• risk assessments and record-keeping
  • controls, policies and procedures

This penalty is three times as high as the previous record penalty of £7.8 million handed out by HMRC last year to a London money service bureau.

According to Nick Sharp, Deputy Director of Economic Crime, Fraud Investigation Service, HMRC, "We're here to help businesses protect themselves from those who would prey on their services. That includes taking action against the minority who fail to meet their legal obligations under the regulations as this record fine clearly shows."

Key takeaways

  • Ensure there are sufficient measures in place to conduct ongoing customer due diligence.
  • Be aware of government regulations regarding controls, policies and procedures and be sure to comply with these.

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4. Azeri PEP - £4m funds surrendered

A Politically Exposed Person (PEP) has agreed to hand over £4m, sent via the infamous Azerbaijan Laundromat money laundering scheme. London-based Suleyman Javadov has close ties to the ruling powers in Azerbaijan, where his father was formerly the deputy energy minister.

The NCA was permitted to apply for Account Freezing Orders in 2018 and 2019 on ten bank accounts held by Javadov and his wife, which held around £6.4m. The forfeiture of just over £4m from four of Javadov's accounts settles the NCA's claim, and the freezing orders on the other accounts will now be revoked.

Andy Lewis, NCA Head of Asset Denial, said, "This result is a significant success for the UK – £4m for the public purse – following the first case seeking forfeiture of funds relating to the so-called Azerbaijan Laundromat. It follows a challenging and complex NCA investigation lasting more than two years, which resulted in Javadov agreeing to settle rather than face a court battle. Anyone who used the Azerbaijan Laundromat should not rest easy, as your assets in the UK are potentially recoverable."

Key takeaways

  • All documentation is important and must be readily available for compliance officers upon request.
  • Any money transfers need to be accounted for and should be traceable through bank statements.

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5. Richard Leahy - £2m AML settlement

London-based property developer, Richard Leahy, is to hand over assets worth almost £2m to settle a civil recovery claim based on alleged involvement in fraud, money laundering, and marijuana cultivation. The order relates to three London properties and over £1.1m in cash in a bank account.

The NCA's case was that the property was the proceeds of criminal conduct. Investigators alleged that Leahy had been involved in criminal activity for over 15 years, including marijuana cultivation, benefit fraud, mortgage fraud, money laundering and tax evasion.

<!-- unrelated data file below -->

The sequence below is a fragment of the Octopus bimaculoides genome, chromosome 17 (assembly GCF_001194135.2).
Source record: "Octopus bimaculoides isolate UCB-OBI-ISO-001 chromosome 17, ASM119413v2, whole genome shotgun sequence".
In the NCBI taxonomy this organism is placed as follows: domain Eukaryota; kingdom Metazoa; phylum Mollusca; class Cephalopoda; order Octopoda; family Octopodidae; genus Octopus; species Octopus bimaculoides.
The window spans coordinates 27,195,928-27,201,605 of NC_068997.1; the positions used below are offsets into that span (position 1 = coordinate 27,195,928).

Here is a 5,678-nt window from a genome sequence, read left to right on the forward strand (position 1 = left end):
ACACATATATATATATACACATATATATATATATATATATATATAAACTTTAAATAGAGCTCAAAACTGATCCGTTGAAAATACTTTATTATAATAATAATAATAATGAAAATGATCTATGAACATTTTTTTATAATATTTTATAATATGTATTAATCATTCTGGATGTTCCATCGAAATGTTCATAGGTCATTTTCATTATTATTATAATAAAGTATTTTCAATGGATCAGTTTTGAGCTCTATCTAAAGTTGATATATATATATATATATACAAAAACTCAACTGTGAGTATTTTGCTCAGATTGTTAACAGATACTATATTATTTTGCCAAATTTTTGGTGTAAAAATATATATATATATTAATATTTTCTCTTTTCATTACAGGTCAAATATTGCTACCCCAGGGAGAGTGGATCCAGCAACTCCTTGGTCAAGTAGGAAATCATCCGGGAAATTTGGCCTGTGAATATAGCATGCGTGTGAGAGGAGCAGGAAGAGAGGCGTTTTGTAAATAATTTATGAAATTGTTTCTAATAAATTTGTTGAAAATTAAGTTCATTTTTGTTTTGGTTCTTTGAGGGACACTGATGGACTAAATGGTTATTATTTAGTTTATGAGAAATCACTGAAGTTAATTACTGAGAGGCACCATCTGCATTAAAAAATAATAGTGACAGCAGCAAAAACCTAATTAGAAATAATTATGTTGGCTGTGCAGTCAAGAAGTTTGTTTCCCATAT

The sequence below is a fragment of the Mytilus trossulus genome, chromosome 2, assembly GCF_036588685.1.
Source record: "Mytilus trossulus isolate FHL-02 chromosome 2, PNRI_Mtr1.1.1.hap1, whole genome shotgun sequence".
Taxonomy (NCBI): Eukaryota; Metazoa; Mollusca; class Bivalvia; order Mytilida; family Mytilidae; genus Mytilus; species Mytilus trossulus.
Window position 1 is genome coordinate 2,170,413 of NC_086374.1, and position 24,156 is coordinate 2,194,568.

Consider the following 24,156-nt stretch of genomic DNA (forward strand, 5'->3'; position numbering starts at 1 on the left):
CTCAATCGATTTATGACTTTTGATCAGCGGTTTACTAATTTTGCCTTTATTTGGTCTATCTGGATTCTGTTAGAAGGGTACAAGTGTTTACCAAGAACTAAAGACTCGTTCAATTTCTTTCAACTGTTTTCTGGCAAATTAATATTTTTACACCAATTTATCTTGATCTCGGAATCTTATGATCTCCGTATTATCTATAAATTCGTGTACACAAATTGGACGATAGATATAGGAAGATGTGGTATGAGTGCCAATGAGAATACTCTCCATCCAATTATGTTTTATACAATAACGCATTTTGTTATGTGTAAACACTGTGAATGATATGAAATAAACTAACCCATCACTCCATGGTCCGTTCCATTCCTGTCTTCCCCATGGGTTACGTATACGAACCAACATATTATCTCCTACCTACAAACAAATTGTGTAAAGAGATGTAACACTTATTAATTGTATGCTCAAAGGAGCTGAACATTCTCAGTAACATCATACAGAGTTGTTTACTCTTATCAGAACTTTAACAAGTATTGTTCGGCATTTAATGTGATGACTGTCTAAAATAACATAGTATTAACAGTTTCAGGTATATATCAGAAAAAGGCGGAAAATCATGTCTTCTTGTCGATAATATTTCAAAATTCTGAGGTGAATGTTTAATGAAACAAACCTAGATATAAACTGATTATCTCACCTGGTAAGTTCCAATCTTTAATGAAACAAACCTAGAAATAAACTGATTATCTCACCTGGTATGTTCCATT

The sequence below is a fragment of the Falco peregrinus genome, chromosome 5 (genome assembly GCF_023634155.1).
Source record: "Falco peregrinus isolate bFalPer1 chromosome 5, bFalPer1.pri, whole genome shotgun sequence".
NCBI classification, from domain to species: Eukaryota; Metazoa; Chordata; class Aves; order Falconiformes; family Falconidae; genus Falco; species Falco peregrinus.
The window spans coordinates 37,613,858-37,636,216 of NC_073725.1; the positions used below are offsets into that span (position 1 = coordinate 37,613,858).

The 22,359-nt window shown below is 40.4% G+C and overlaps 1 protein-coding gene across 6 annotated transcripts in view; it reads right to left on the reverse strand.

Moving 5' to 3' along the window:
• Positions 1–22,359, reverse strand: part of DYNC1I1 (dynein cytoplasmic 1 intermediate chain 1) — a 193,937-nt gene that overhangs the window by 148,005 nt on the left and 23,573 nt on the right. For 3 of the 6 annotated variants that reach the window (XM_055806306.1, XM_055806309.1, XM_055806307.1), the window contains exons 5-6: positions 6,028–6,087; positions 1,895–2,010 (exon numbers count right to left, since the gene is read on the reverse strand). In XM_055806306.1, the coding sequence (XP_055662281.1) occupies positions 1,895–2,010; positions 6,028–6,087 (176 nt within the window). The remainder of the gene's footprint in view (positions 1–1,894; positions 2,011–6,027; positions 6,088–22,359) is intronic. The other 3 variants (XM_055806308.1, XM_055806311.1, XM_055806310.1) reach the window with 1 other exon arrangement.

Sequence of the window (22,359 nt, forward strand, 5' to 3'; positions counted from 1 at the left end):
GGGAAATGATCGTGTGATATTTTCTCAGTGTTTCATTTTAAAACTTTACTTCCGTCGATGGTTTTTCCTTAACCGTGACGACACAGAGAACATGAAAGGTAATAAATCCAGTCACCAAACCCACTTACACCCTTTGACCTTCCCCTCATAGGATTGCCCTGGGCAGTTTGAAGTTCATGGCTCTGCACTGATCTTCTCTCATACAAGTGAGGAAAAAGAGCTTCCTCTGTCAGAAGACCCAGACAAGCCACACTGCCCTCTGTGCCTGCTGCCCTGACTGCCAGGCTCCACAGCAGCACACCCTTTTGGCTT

Andy Lewis, Head of civil recovery at the NCA, said, "This is a great result, recovering nearly £2m that will go back into the public purse and be used to help fight criminal activity. Settlements in civil cases offer good value to the taxpayer, avoiding often lengthy and costly legal battles while freeing up our investigators and legal team to pursue other casework."

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6. CLSA Premium - £560k AML fine

Multi-national foreign exchange business CLSA Premium has been fined over £560,000 for breaking anti-money laundering regulations.

An investigation by New Zealand's Financial Markets Authority revealed that the Auckland branch of the company bent the rules to safeguard the interests of high-net-worth clients. They failed to carry out know-your-customer procedures and did not terminate business relationships with customers who refused to be transparent with the origin of their funds.

A Judge found that company directors actively hindered compliance managers from doing their job. They noted that the company "was willing to accept inadequate information, including objectively suspicious information", to retain customers' business. The transactions totalled over £36.2m and £30m, respectively, deposits of just two customers.

Key takeaways

  • Ensure that there are initial and ongoing due diligence measures in place to determine customers that could be involved in fraudulent activity.
  • It is essential to keep a record of all transactions with clients to allow compliance managers to follow up on these interactions.